The Scottish Play was a brave choice for Rod Henderson’s directorial debut for Sevenoaks Shakespeare Society – such a well-known piece that has been done in so many different ways over the years. His task was seemingly made harder by the decision to use a small cast (comprising nine performers, many doubling or tripling their roles) and attempting to condense this heavy piece into a mere 90 minutes.
Performed in a ¾ round with three performance levels, the staging was simple but effective with the use of costume to denote the change in characters for those multi-role players. For the most-part those with multiple roles differentiated between their characters successfully, particularly Alexandra Grist whose portrayal of Fleance was delightful and a stark contrast to her Malcolm and Lady Macduff, though some further alteration of character voice for some performers might have been useful. The comedy of the Porter (Chris Cole), which English teachers always find so important for breaking the tension in this tragedy, was well directed with some amusing visual jokes.
Cathy Bourne’s portrayal of Lady Macbeth was strong and defiant, with her sudden descent into madness being captured tremendously through her use of gesture and language, as well as the intense lighting design. Richard Banks proved an admirable Macbeth, a famously difficult role, managing to show his transition from loyal soldier to murderous villain, the ultimate anti-hero.
David Puckridge was a magnificent Banquo, particularly excelling in his eerie portrayal of his ghost at the Banquet and in the visions brought on by the witches [Emma Richardson, Lauren-Jean Reeves and Ella Banks].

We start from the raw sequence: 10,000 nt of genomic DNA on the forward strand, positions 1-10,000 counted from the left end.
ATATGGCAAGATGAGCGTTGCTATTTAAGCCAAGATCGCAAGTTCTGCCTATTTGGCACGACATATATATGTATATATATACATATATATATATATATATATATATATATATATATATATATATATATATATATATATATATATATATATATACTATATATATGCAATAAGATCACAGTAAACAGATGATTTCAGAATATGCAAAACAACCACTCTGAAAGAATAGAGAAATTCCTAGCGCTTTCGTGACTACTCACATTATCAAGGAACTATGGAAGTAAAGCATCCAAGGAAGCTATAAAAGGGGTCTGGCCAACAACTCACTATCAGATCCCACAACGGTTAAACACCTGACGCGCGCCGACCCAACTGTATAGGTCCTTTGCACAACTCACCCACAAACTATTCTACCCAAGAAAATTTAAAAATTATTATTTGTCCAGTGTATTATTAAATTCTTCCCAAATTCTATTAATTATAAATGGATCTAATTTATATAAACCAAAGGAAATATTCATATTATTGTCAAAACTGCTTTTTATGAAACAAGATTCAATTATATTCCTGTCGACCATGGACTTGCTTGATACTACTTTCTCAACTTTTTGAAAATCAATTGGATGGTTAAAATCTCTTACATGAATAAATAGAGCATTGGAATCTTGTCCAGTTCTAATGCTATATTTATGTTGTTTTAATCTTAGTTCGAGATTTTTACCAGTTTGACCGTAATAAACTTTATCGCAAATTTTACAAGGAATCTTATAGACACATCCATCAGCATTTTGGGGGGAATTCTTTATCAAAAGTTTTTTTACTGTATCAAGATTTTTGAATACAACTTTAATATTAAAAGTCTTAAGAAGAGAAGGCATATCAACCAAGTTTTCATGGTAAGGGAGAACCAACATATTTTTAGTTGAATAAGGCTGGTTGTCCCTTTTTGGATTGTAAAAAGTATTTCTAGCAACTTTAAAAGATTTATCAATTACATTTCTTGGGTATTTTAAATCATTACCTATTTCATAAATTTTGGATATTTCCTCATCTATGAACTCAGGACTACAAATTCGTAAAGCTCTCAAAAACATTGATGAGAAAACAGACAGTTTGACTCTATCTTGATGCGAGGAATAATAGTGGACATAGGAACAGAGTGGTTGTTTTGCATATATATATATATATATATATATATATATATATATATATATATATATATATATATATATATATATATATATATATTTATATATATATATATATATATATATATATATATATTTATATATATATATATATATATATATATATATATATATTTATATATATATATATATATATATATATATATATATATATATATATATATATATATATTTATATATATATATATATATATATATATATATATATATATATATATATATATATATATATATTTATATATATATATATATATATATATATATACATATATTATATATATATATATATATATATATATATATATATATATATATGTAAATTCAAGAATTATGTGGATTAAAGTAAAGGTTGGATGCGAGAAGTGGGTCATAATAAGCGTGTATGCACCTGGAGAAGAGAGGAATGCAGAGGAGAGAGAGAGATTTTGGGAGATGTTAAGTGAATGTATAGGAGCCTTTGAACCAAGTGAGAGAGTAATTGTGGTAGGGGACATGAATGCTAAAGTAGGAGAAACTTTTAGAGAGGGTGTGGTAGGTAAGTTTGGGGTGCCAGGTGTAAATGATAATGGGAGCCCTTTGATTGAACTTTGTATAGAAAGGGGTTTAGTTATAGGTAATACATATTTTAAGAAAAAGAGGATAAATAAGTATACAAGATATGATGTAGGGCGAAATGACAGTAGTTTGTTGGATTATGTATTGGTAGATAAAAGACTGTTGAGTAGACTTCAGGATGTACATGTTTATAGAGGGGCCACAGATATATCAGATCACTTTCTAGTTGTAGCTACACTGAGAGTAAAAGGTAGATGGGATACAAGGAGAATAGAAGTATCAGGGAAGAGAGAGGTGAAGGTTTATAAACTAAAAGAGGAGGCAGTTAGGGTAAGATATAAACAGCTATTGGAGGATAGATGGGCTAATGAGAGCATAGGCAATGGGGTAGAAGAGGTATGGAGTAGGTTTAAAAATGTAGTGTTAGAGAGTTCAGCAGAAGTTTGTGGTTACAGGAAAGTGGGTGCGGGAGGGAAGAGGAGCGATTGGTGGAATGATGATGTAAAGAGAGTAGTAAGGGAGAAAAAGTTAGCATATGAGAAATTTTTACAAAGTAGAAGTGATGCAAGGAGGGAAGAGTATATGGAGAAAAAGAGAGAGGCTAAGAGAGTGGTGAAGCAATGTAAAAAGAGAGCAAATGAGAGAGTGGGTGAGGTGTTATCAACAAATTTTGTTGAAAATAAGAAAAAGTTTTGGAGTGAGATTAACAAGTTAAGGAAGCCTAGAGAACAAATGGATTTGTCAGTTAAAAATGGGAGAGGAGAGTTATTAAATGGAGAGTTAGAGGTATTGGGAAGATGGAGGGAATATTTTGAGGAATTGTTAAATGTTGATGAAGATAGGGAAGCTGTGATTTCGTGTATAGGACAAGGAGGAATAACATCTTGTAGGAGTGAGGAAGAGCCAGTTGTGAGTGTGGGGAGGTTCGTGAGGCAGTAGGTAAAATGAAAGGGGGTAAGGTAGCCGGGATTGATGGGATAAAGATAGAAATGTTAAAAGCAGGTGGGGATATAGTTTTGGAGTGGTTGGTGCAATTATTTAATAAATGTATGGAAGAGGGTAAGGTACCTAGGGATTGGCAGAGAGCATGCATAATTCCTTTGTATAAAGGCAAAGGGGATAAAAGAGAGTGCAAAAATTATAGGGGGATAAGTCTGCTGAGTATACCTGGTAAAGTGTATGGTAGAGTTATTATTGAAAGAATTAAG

One felt that there were a few too many over-eager prompts (and sadly one that was noticeably wanted did not come in a timely fashion) but on the whole this did not detract from the strength of the production or performances.
In a generally strong ensemble, there were a couple of weaker performances which did detract momentarily, but the production was so engaging and the company worked so convincingly as a team that you were able to overlook any visible lacks of focus or connection to their character.
For the final fight, the production would have benefited from a larger performance area – I noted a couple of audience members shifting back uncomfortably as Macduff (Stephen Malyon) was thrown back towards them with his broadsword, and there seemed something a little lacking from the actual combat.
There were some wonderful touches such as Fleance playing chess with one of the witches, mirroring manipulation of the pawns in Macbeth’s game that would ultimately lead to Fleance’s accession and the use of magicians’ tricks to dispose of Lady Macbeth’s letter from her husband in a suitably supernatural manner.
It was a thoroughly enjoyable production, and although it may have benefited from an extra cast member due to some of the costume changes having to occur onstage (yet this was skilfully covered by utilising the witches and their hypnotic powers and use of the players as puppets to carry out their will), it achieved what the director set out to do – a small ensemble cast performing a condensed version in a studio theatre style. A production that can successfully be toured as part of a Theatre In Education programme and would be an excellent revision tool for GCSE students.